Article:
In the early twentieth century, marriage manuals sought to link marital sex to the progress of civilization, searching for the history of what they considered to be normal sexuality. In Heterosyncrasies, Karma Lochrie looks to the foundation of modern society in the Middle Ages to undertake a profound questioning of the heterosexuality of that history. Lochrie begins this provocative rethinking of sexuality by dismantling the very idea of normal through a study of the development of statistics in the nineteenth century. She then intervenes in contemporary debates about queer versus ostensibly stable heterosexual social and sexual categories by exposing the "heterosyncratic" organization of sexuality in the Middle Ages and by clarifying the dubious contribution that the concept of normality has made to the construction of sexuality. In medieval texts from the letters of Heloise to Lollard heretical attacks on the Church, to Chaucer's Canterbury Tales, medical discourse surrounding the clitoris, and finally the Amazons of medieval myth, Lochrie focuses on female sexuality in the Middle Ages in an effort to discern a less binary, more diversified understanding of it. Lochrie demonstrates how the medieval categories of natural and unnatural were distinctly different from our modern categories of normal and abnormal. In her work we see how abandoning heteronormativity as a medieval organizer of sexualities profoundly changes the way we understand all sexualities - past, present, and possibly even future. Heterosyncrasies is a milestone in the study of sexual identity politics, revealing not only how presumptions of normality obscure our understanding of the past, but also how these beliefs affect our present-day laws, society, and daily life.

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Homecoming Queers

Desire and Difference in Chicana Latina Cultural Production

Marivel T. Danielson

Homecoming Queers provides a critical discussion of the multiple strategies used by queer Latina authors and artists in the United States to challenge silence and invisibility within mainstream media, literary canons, and theater spaces. Marivel T. Danielson's analysis reveals the extensive legacy of these cultural artists, including novelists, filmmakers, students and activists, comedians, performers, and playwrights. By clearly discussing the complexities and universalities of ethnic, racial, sexual, gender, and class intersections between queer Chicana and U.S. Latinas, Danielson explores the multiple ways identity shapes and shades creative expression.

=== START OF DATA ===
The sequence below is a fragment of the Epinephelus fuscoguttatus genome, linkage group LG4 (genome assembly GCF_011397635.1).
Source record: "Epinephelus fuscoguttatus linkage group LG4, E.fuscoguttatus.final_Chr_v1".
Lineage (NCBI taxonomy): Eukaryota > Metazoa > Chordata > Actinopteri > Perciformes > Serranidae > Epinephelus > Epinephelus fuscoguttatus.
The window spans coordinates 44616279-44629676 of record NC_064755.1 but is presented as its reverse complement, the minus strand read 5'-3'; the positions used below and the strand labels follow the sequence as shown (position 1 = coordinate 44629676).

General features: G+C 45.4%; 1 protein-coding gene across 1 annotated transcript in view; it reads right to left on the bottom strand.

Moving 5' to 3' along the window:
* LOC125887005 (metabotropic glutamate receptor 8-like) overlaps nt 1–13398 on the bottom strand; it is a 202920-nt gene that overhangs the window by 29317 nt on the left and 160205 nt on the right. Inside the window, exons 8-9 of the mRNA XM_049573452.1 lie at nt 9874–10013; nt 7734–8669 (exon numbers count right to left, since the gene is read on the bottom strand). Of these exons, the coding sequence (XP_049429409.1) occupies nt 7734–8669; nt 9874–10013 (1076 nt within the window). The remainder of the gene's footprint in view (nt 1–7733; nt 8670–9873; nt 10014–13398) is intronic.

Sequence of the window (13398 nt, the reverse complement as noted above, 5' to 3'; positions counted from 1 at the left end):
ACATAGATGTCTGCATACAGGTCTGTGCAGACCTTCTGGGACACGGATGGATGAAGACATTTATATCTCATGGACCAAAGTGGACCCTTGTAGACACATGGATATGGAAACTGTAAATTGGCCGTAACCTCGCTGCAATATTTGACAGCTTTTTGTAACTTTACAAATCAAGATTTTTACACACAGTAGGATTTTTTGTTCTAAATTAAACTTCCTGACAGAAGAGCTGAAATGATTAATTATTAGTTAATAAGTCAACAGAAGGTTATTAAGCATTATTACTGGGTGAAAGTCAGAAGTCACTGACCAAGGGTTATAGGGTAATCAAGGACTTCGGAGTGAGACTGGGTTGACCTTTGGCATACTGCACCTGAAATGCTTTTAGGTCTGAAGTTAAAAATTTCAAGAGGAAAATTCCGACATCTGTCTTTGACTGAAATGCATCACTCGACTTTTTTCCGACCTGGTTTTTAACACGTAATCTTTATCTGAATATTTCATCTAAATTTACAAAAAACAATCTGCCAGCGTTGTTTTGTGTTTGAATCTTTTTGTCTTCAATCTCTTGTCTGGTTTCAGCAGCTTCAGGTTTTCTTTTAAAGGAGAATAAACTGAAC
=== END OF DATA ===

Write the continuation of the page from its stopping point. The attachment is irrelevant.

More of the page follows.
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Hoover's War on Gays

Exposing the FBI’s “Sex Deviates” Program

The first book which brings together all known, and some previously unknown, sources to reconstruct the history of the FBI’s obsessive interest in gays; including its massive Sex Deviates program and file, from the depths of the Great Depression to the Clinton administration.

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The House That Jack Built

The Collected Lectures of Jack Spicer

Peter Gizzi

The House That Jack Built collects for the first time the four historic talks given by controversial poet Jack Spicer just before his early death in 1965. These lively and provocative lectures function as a gloss to Spicer's own poetry, a general discourse on poetics, and a cautionary handbook for young poets. This long-awaited document of Spicer's unorthodox poetic vision, what Robin Blaser has called "the practice of outside," is an authoritative edition of an underground classic.

Peter Gizzi's afterword elucidates some of the fundamental issues of Spicer's poetry and lectures, including the concept of poetic dictation, which Spicer renovates with vocabularies of popular culture: radio, Martians, and baseball; his use of the California landscape as a backdrop for his poems; and his visual imagination in relation to the aesthetics of west-coast funk assemblage. This book delivers a firsthand account of the contrary and turbulent poetics that define Spicer's ongoing contribution to an international avant-garde.